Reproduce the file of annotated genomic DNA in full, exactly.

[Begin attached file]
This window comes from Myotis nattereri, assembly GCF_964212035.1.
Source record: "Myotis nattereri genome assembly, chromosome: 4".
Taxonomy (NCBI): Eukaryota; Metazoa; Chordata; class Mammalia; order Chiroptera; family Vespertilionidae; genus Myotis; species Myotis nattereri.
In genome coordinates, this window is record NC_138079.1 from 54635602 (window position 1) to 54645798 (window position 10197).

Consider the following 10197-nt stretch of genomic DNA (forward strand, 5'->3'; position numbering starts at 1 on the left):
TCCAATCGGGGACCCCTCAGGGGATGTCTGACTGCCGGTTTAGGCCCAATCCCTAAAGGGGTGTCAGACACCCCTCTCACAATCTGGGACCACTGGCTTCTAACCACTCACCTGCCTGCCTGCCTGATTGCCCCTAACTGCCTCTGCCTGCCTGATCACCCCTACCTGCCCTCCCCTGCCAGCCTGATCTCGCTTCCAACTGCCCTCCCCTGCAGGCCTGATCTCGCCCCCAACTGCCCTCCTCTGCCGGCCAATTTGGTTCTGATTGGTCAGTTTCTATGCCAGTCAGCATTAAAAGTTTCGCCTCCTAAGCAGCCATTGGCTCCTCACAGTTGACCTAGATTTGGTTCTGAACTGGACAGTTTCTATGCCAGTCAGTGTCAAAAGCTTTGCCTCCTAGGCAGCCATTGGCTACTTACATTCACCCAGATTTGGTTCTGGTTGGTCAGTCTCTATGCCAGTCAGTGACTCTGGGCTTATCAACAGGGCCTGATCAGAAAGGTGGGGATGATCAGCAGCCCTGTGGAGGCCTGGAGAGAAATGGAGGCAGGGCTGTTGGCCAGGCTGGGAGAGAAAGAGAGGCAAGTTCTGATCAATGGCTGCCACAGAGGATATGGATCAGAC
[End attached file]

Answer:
This window comes from Myotis nattereri, assembly GCF_964212035.1.
Source record: "Myotis nattereri genome assembly, chromosome: 4".
Taxonomy (NCBI): Eukaryota; Metazoa; Chordata; class Mammalia; order Chiroptera; family Vespertilionidae; genus Myotis; species Myotis nattereri.
In genome coordinates, this window is record NC_138079.1 from 54635602 (window position 1) to 54645798 (window position 10197).

Consider the following 10197-nt stretch of genomic DNA (forward strand, 5'->3'; position numbering starts at 1 on the left):
TCCAATCGGGGACCCCTCAGGGGATGTCTGACTGCCGGTTTAGGCCCAATCCCTAAAGGGGTGTCAGACACCCCTCTCACAATCTGGGACCACTGGCTTCTAACCACTCACCTGCCTGCCTGCCTGATTGCCCCTAACTGCCTCTGCCTGCCTGATCACCCCTACCTGCCCTCCCCTGCCAGCCTGATCTCGCTTCCAACTGCCCTCCCCTGCAGGCCTGATCTCGCCCCCAACTGCCCTCCTCTGCCGGCCAATTTGGTTCTGATTGGTCAGTTTCTATGCCAGTCAGCATTAAAAGTTTCGCCTCCTAAGCAGCCATTGGCTCCTCACAGTTGACCTAGATTTGGTTCTGAACTGGACAGTTTCTATGCCAGTCAGTGTCAAAAGCTTTGCCTCCTAGGCAGCCATTGGCTACTTACATTCACCCAGATTTGGTTCTGGTTGGTCAGTCTCTATGCCAGTCAGTGACTCTGGGCTTATCAACAGGGCCTGATCAGAAAGGTGGGGATGATCAGCAGCCCTGTGGAGGCCTGGAGAGAAATGGAGGCAGGGCTGTTGGCCAGGCTGGGAGAGAAAGAGAGGCAAGTTCTGATCAATGGCTGCCACAGAGGATATGGATCAGAC